have been?” I paused for a moment, absentmindedly fiddling with my bedsheets. “I
would like to think that, at the very least, we could have an adult discussion
of the relationship, but I guess I could imagine how other people might have a
different reaction.”

“Cool.”

“What about you?”

“Oh, same, I guess. Your turn to pick a card!”

To Grant’s credit, he did not have unrevealing responses
to every card we pulled that night, but I came away with the distinct feeling
that he either had very little interesting to say or a lot to hide. Before we
went to bed that evening, I put on Planet
Earth
so the two of us could wind down from hours of talking. However, minutes
into one of the episodes he was already attempting to engage me in a quiz
show-like grilling of every animal and ecosystem flicking on screen.

How many bats do you think live in that cave? Do you
think the roaches in there are bigger than the ones in Hawaii? How long does
that fish have to live in the cave to get all transparent like that?

I did not have an especially easy time getting to sleep
that evening and I had an especially difficult time being around him when his
hobby as a musician began to pick up. As soon as that happened, it felt like he
took every moment of silence – no matter how tiny – to rehearse, revise, and
repeat lyrics to his songs in real time and in any location. I could hear him muttering,
mumbling, and murmuring while looking over restaurant menus, during the ten-second
moment when we split apart so I could walk to the passenger door, or while placing
my coffee order with a barista.

I felt like a new snow globe in a whirlwind. Without even
a moment to settle, hanging out with him became a frazzling, disorienting, and
exhausting experience. Realizing that my unhappiness would cause me to begin to
treat
him less correctly than I should
and that an open discussion of the subject
would be the best way to resolve the issue, I brought it up on a car ride home
from brunch one weekend.

“Hey, Grant,” I began. “You know I’m a quiet person,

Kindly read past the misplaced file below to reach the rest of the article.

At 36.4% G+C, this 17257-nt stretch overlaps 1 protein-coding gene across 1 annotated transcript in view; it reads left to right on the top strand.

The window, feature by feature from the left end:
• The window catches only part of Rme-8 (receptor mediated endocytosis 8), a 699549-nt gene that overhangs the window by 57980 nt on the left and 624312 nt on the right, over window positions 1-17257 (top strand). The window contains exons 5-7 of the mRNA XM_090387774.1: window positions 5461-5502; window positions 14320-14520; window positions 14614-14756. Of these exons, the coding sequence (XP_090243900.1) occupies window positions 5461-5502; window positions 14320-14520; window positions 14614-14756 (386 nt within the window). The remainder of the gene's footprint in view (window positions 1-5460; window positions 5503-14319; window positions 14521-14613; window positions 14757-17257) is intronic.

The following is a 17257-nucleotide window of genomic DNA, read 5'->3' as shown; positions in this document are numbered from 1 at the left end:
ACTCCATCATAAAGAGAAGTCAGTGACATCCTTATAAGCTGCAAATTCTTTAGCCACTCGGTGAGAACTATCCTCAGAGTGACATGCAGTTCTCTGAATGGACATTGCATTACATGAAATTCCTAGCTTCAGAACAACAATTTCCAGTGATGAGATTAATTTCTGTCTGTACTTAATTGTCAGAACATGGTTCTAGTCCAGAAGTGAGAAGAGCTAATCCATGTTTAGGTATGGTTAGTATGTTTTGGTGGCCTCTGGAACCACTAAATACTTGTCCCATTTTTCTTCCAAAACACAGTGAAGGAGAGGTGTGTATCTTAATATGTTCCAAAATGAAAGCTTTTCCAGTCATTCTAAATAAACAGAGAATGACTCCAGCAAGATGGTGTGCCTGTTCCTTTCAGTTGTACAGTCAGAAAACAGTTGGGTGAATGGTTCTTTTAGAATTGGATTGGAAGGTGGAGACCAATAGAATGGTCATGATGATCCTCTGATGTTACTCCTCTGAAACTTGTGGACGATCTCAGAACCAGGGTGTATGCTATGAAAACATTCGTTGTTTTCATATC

right?”

“I think that is obvious to everybody,” he replied, flicking
his turn signal.

“I know your music is very important to you, but do you
think maybe – when the two of us are hanging out, at least – it would be
possible to tune it down a bit? I feel like I can barely hear myself think half
the time.”

Without missing a beat, he answered, “Oh, sure. No
problem.” However, he did not say it with the tone of someone who properly
understood what I said. Instead, it was the cheery tone one might take when answering
in the affirmative to a request to make a brief detour to McDonald’s before a
long drive. As I sat in muteness tumbling between uncertainty and disbelief, he
resumed his vocals.

theroom2046: I used to be competitive growing up. I wanted to be…

theroom2046:

I used to be competitive growing up. I wanted to be the most
brilliant in school, however deluded I was. I convinced myself that I was a
gifted child and was destined for immense success having won the spelling bee
in the 3rd grade, mind you, having immigrated to the states only a
year prior. As the years passed, the competition grew more stiff, in which I
realized that holy shit, I wasn’t that gifted after all.  But I did always feel like I was different from
all of the kids, and I honed on that. I wanted to be a master of everything. I
learned the piano, started actively learning French, and joined the track team.
If I couldn’t be the smartest kid in the school, I wanted to be a jack of all
trades, a renaissance man of sorts. I realize now that it was all just a coping
mechanism from growing up gay, poor, and lonely.

I suffer from impostor syndrome often. While applying for some
full time jobs today, I felt like I didn’t qualify for anything, even with the
years of professional experience I had. A part of me feels embarrassed to be
the person to even ask for higher pay. A friend told me a while back that, “women
and gay men are the least likely to ask for a raise or a promotion,” and it
still stuck with me to this day. In a world of so much mediocre talent out
there being rewarded, why do I beat myself up so much for my abilities?  It doesn’t help that we’re currently living in
a world where 24/7 we’re being inundated by perfect specimens on instagram. Nowadays,
I crave imperfection. I want to see honestly and flaws.